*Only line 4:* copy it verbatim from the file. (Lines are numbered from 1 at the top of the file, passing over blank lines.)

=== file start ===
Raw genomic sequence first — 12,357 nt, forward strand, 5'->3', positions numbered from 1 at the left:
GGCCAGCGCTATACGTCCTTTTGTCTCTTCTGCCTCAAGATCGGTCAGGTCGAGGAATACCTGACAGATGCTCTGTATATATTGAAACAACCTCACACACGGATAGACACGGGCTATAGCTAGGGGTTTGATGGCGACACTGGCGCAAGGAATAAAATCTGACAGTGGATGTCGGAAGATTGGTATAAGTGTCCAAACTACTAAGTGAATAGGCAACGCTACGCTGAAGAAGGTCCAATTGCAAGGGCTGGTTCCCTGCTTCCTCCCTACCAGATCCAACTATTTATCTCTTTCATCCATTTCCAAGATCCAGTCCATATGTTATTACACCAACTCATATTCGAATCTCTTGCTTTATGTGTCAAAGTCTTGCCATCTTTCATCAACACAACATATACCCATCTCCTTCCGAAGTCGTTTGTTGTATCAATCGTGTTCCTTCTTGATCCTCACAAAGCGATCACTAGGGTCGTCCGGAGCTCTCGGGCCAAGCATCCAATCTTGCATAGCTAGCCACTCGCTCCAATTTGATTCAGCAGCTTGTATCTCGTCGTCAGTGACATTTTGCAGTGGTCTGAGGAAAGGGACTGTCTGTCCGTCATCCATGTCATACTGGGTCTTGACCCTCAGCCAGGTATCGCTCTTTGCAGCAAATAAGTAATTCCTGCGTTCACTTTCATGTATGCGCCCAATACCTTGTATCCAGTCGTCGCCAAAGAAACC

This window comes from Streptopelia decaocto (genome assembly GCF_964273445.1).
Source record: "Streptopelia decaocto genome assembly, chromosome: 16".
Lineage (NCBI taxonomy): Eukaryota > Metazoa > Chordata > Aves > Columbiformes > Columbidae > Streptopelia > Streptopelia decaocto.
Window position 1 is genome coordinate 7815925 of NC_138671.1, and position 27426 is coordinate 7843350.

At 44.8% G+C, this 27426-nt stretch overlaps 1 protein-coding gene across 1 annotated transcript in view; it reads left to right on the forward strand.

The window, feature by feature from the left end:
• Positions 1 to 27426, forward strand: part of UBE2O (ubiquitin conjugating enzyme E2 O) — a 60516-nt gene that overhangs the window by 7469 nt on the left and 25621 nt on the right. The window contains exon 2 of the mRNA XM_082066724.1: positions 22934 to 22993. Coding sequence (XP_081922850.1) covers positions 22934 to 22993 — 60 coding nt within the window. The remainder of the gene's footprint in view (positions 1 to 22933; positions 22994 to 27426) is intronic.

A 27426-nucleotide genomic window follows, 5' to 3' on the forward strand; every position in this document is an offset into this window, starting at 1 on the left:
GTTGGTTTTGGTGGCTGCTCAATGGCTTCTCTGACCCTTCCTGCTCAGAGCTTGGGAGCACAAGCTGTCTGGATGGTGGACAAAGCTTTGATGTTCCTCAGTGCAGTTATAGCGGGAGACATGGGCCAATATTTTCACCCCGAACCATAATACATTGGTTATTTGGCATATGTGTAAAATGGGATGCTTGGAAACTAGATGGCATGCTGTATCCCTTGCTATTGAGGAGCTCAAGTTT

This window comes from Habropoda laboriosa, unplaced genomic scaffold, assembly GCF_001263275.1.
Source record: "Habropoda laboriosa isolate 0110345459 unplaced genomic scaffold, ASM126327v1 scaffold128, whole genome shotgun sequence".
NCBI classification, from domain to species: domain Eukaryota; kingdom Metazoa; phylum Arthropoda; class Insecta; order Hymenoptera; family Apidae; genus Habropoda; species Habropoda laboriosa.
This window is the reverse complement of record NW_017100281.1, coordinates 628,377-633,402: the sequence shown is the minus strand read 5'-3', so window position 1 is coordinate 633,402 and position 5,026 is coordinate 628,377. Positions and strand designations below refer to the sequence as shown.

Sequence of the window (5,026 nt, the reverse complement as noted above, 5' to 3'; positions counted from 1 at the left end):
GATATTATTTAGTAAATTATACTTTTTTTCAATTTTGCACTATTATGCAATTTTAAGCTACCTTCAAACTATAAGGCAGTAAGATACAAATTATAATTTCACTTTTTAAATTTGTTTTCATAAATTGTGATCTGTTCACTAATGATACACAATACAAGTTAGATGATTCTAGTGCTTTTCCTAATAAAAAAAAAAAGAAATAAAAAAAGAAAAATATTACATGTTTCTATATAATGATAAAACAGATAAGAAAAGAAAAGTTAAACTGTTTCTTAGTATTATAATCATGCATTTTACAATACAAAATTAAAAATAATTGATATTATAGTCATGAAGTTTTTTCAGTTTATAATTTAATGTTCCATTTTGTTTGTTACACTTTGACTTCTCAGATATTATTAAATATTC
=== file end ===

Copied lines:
Source record: "Streptopelia decaocto genome assembly, chromosome: 16".